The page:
An online marketplace has launched that lets people set prices and conditions for photos they want to sell. Spy Media is aimed at creating a level playing field for mainstream and citizen media producers alike.
The trend to support "citizen journalism", where anyone can report events as they see them, is growing.
World events, such as the Asian Tsunami and London terror attacks showed the value of such reporting, through images taken on mobiles and weblog posts.
The site will also provide a commercial exchange market for blog entries, as well as news articles.
Tom Quinn, co-founder of Spy Media, told the BBC News website that the site was very much aimed at protecting web users' rights against companies that syndicate content.
He warned that there could be some troubled legal waters ahead for companies that are creating services using such technologies.
Syndication technologies, such as RSS (Really Simple Syndication), are becoming increasingly popular ways to keep up with the latest on the web.
They let sites share content, such as news stories, with other sites so that the content is spread around the web.
People can use them to "subscribe" to a website so that the latest content, such as a news story, is sent automatically to them.
"Spy Media will educate people. They are going to demand that their material not be sent through RSS where people utilise them without permission," said Mr Quinn.
Google came under fire recently for using such technologies to pull in content for their news search service, from other sources.
In March, news agency Agence France-Presse (AFP) filed a lawsuit seeking copyright infringement damages after Google put AFP headlines, photos, and story summaries on its news search page.
Google has now agreed to take down the links to the AFP's content.
In August, adult entertainment company, Perfect 10, filed a copyright infringement action against the search giant for using thumbnails of Perfect 10 images on its search site.
"I believe that copyright revolt is going to come to the photo world," said Mr Quinn.
"People are going to demand it. They are very fed up with companies misusing information and material."
The founders of Spy Media said there had been a tremendous shift in the business of news. “Spy Media was started because of a paradigm shift in the market," said Mr Quinn, former president of Novell.
"I clearly recognised there was a need for an open community that services the world so that you can freely exchange photos and news and so on."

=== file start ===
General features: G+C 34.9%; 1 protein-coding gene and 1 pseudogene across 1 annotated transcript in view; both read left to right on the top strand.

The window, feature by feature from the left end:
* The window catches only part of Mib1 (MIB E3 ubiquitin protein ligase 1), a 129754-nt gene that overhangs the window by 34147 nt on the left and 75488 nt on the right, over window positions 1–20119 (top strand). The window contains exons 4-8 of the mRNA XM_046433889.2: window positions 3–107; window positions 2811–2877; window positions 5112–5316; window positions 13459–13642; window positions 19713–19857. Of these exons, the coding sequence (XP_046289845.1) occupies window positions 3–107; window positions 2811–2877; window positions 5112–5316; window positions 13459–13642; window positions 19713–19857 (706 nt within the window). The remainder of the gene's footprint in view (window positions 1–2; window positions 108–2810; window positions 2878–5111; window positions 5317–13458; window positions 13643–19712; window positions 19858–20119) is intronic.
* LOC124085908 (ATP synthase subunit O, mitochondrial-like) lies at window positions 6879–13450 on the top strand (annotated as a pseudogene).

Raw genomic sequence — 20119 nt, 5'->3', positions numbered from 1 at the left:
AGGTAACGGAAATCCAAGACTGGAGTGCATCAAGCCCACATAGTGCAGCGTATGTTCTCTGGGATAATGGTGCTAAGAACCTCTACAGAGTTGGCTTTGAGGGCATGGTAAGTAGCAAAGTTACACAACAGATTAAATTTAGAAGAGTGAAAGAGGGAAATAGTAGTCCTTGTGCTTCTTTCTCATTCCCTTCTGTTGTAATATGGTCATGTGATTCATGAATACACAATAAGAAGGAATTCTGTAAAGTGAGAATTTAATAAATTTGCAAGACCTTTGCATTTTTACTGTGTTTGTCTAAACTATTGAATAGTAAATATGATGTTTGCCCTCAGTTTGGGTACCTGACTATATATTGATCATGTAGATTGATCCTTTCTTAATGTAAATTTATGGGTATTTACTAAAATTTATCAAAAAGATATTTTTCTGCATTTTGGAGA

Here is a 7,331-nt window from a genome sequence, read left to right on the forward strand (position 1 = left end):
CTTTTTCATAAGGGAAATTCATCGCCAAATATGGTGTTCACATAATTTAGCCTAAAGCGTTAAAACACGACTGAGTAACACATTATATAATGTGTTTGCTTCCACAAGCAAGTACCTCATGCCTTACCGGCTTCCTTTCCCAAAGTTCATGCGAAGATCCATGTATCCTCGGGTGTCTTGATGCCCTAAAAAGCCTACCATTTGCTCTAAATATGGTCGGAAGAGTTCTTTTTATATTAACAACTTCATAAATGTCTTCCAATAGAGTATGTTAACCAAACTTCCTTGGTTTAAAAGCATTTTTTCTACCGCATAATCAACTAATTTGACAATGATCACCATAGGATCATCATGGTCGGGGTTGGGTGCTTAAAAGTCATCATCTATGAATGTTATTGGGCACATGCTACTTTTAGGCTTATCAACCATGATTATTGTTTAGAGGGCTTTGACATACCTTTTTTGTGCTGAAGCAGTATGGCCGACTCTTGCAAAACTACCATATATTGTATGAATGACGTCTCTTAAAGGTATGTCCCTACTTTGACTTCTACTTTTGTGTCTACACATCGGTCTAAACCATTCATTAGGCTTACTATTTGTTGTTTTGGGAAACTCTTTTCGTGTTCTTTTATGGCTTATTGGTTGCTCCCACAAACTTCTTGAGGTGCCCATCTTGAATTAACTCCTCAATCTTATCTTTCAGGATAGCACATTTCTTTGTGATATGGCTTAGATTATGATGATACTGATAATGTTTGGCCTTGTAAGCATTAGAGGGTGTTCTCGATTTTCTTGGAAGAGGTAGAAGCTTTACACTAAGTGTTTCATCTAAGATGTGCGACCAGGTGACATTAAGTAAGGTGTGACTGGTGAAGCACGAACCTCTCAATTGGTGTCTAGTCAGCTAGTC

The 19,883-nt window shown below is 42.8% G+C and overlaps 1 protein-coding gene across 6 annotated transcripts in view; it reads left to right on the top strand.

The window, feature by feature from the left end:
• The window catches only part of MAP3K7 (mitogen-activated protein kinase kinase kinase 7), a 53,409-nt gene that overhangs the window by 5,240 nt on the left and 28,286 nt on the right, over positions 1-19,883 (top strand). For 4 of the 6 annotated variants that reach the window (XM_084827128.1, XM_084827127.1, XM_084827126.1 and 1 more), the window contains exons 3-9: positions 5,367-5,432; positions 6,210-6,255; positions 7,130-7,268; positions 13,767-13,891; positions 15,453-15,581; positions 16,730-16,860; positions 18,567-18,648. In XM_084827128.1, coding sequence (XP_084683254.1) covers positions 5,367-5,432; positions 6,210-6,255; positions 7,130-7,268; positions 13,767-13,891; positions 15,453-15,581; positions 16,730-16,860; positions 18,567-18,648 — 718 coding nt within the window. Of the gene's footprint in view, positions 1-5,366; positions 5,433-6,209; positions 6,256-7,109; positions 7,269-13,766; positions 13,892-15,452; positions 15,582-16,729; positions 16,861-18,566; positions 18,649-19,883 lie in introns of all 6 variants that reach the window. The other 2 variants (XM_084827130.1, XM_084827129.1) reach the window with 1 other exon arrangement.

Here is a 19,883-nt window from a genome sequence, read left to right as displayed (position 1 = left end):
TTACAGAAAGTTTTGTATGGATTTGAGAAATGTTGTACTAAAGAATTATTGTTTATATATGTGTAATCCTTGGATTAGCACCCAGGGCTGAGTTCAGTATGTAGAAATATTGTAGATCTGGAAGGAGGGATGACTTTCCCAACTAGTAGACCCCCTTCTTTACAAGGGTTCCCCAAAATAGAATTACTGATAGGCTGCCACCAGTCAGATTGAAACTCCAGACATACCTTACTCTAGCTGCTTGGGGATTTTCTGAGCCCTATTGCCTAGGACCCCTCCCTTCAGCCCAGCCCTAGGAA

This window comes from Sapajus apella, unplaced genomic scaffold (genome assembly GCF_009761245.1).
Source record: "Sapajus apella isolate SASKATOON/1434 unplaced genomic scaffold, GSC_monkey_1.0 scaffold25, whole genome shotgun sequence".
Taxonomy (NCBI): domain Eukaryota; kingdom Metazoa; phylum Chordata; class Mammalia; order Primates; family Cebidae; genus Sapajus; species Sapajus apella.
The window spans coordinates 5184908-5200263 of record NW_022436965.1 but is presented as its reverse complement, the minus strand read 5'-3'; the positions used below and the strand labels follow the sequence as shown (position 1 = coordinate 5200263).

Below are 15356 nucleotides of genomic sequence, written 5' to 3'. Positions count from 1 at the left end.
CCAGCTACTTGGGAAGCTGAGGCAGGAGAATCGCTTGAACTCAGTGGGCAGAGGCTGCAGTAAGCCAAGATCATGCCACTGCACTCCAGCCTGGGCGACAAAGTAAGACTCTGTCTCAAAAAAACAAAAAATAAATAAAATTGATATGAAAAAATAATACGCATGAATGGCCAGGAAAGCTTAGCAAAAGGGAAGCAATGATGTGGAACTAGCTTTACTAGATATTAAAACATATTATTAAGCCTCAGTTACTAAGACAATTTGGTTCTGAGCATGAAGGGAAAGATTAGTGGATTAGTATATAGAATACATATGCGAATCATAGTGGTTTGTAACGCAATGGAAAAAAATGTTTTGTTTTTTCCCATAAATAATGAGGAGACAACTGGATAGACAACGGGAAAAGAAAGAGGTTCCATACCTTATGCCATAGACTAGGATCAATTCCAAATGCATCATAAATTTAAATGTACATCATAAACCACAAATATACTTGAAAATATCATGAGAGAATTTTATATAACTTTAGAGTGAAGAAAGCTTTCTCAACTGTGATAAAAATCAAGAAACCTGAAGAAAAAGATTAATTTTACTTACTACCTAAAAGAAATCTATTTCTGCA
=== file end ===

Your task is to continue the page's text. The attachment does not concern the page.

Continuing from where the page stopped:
An estimated 38.4 million (24.4%) of households in western Europe own a digital camera, according to IDC research. It is also predicted that by 2007, sales of camera phones will reach 147 million.
The founders of Spy Media said that this meant there was "enormous potential" for people to make a lot of money as they tapped into the news photo market.
Local news, in particular, was an area where citizen journalists could have the biggest impact, he said.
"No one is covering local stories anymore, only the international events," said Mr Quinn.
The service lets people search for images that are relevant to localities.
"It will be like an eBay. You will be able to type in a zip code/city code and have it so it will search areas and give you up-to-date information about an area or anywhere in the word."
Users of the site can keep track of new photos added that are relevant to that particular area. The site has a database of seven million cities.
Spy Media lets people upload their images for $1. Users can recoup that when they sell an image if they wish. All images are checked for validity and have to be uploaded with a full description and contextual information.
Anyone can register and upload their images, and buy them using the Paypal online payment system.
Users can browse and choose images from every member, or just those that are from "professional" photographers, journalists, citizen reporters, or anyone else, such as people who just blog for fun.
Members will be able to choose from four different types of licensing agreements.
Spy Media follows the launch of Scoopt in July which acts as an online agency for citizen and professional photographers.
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